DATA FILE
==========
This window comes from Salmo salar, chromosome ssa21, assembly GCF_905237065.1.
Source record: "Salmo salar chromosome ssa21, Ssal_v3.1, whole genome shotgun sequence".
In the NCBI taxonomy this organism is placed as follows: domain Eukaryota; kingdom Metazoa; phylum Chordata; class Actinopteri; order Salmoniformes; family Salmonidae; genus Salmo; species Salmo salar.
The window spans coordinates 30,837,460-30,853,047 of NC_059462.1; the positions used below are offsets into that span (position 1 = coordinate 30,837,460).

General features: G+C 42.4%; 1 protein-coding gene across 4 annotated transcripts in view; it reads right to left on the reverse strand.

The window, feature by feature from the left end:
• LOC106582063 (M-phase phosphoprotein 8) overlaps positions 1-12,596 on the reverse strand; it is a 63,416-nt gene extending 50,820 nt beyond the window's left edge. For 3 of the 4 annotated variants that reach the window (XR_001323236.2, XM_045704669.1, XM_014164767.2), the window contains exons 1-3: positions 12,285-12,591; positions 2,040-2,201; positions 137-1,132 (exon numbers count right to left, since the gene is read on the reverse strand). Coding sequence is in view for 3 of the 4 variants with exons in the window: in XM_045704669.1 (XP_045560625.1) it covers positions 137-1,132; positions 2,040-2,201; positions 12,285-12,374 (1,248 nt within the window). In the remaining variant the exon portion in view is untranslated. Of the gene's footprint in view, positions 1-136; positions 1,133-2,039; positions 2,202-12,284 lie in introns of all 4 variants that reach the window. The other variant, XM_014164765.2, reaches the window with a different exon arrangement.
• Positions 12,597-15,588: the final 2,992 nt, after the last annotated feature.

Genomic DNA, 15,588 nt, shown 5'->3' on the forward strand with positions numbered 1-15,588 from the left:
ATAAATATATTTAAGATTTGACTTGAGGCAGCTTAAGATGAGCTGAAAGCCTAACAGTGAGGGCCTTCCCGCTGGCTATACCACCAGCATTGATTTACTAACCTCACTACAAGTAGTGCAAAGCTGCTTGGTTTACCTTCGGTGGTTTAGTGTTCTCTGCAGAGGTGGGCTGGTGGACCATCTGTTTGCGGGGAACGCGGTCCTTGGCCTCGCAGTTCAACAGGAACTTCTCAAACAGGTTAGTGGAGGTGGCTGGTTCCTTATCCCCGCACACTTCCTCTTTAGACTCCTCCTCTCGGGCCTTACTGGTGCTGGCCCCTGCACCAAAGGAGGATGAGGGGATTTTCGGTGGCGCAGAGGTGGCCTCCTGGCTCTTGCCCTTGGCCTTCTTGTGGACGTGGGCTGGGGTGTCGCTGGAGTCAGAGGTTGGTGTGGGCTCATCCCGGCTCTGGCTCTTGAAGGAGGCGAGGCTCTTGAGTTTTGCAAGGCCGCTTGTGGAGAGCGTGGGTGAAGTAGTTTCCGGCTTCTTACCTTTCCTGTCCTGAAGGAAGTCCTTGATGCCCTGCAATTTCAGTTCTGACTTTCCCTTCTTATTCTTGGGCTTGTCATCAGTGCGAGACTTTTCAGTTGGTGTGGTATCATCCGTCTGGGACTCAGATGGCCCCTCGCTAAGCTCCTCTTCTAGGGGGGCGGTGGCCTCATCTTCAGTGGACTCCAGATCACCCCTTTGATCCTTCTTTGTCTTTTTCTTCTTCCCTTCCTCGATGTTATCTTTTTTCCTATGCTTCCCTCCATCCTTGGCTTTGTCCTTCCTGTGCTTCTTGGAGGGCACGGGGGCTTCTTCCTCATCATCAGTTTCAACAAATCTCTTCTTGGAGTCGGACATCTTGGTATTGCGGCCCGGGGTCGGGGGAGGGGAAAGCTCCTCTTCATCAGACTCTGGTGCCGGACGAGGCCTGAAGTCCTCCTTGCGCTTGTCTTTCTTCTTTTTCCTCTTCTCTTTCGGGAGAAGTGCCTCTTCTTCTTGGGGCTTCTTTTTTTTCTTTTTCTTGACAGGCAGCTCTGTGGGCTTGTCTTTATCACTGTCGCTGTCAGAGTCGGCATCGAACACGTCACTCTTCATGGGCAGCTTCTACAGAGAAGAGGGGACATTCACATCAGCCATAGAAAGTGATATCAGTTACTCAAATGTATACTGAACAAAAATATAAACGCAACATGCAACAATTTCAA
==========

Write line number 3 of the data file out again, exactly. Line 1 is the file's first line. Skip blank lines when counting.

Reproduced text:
In the NCBI taxonomy this organism is placed as follows: domain Eukaryota; kingdom Metazoa; phylum Chordata; class Actinopteri; order Salmoniformes; family Salmonidae; genus Salmo; species Salmo salar.